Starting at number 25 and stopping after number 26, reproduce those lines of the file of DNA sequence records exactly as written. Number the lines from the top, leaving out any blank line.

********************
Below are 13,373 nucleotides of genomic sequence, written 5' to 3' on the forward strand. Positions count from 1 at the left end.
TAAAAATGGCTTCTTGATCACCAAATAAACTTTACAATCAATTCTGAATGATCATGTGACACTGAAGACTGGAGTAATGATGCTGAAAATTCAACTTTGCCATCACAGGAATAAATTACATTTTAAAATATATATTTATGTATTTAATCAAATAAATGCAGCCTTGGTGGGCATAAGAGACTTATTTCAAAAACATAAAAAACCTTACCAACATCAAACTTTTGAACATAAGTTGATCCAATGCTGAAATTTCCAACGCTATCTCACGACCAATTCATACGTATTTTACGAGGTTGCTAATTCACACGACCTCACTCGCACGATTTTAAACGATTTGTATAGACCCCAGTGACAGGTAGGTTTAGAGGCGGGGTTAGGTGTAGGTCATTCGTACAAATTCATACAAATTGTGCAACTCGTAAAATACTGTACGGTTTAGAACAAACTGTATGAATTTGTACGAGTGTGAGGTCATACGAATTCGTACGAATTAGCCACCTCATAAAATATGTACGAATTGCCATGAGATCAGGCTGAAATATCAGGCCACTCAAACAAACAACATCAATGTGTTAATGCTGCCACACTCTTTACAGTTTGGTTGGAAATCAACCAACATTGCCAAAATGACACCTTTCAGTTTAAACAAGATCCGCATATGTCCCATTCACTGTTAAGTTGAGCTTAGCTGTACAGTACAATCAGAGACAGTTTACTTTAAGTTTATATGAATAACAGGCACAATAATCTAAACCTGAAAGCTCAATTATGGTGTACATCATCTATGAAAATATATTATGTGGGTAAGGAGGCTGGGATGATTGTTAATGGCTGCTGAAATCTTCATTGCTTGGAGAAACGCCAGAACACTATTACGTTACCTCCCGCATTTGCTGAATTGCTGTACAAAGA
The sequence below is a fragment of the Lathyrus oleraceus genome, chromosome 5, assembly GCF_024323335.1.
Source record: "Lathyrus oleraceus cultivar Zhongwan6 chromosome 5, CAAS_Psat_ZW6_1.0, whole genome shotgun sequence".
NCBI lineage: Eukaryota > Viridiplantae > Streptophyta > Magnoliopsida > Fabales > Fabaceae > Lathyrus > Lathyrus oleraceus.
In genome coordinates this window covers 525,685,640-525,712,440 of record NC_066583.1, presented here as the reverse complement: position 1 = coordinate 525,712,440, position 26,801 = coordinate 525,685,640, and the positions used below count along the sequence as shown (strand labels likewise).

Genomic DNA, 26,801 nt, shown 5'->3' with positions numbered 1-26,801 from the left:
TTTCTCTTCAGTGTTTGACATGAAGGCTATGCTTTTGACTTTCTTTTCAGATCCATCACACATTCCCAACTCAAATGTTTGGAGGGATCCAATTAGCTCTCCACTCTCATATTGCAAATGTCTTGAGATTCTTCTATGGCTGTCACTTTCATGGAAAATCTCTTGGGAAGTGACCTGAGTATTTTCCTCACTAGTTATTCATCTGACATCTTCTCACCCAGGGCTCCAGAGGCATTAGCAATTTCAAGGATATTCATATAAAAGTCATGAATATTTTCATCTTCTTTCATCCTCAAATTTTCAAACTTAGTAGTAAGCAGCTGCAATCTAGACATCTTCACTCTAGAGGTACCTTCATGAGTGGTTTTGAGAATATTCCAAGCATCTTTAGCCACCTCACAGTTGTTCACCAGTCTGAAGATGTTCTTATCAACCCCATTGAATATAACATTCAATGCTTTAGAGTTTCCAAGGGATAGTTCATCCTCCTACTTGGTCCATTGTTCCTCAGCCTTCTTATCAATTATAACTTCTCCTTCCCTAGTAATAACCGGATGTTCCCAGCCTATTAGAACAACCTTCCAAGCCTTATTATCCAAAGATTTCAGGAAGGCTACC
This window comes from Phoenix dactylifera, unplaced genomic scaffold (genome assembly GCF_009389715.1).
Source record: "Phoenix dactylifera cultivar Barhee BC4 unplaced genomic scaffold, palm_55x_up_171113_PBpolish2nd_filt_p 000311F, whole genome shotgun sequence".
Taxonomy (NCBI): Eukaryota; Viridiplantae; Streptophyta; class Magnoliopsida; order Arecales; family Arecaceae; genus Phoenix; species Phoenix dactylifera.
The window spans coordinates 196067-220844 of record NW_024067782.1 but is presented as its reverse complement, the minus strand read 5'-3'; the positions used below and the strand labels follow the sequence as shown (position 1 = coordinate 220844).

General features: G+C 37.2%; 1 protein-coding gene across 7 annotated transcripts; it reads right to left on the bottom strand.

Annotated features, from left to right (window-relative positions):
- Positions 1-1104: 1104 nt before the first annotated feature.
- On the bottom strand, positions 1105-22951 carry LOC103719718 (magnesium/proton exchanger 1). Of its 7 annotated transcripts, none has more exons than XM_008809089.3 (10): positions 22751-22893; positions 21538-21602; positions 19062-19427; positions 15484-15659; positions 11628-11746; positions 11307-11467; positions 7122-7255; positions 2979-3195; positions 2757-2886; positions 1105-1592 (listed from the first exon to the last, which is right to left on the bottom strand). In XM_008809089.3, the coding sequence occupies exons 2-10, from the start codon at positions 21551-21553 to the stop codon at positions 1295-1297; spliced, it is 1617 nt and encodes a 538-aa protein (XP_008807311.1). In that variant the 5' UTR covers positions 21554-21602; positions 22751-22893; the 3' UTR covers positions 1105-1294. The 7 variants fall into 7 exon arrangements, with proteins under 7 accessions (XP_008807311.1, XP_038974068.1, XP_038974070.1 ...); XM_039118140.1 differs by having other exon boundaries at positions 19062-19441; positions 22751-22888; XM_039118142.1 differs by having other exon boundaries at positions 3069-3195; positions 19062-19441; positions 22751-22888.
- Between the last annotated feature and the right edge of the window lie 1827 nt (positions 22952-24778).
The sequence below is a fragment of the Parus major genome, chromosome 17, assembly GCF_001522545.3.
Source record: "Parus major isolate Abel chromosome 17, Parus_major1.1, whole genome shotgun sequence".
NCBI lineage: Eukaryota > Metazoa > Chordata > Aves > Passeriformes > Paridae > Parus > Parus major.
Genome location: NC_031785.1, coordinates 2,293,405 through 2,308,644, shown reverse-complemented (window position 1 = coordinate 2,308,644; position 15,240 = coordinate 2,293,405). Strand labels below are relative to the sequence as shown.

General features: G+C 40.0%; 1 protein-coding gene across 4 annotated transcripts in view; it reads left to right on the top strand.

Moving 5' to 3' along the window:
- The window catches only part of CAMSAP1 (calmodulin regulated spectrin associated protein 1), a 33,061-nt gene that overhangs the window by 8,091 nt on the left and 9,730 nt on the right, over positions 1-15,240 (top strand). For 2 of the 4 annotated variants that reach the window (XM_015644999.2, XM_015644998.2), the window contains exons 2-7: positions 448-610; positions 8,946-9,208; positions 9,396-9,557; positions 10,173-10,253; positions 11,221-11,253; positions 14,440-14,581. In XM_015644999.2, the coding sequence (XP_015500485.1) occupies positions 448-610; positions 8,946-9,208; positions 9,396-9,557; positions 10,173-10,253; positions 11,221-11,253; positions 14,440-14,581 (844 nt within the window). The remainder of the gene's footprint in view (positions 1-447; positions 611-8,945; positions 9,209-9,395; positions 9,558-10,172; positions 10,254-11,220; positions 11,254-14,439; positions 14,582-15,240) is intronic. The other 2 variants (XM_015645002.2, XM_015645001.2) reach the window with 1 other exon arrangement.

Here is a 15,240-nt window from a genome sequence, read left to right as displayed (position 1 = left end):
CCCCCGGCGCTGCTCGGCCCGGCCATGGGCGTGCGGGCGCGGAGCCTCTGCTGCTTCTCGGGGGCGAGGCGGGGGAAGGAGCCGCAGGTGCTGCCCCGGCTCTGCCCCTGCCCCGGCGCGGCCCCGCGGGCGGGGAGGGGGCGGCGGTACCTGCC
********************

Here is a 15,240-nt window from a genome sequence, read left to right as displayed (position 1 = left end):
CCCCCGGCGCTGCTCGGCCCGGCCATGGGCGTGCGGGCGCGGAGCCTCTGCTGCTTCTCGGGGGCGAGGCGGGGGAAGGAGCCGCAGGTGCTGCCCCGGCTCTGCCCCTGCCCCGGCGCGGCCCCGCGGGCGGGGAGGGGGCGGCGGTACCTGCC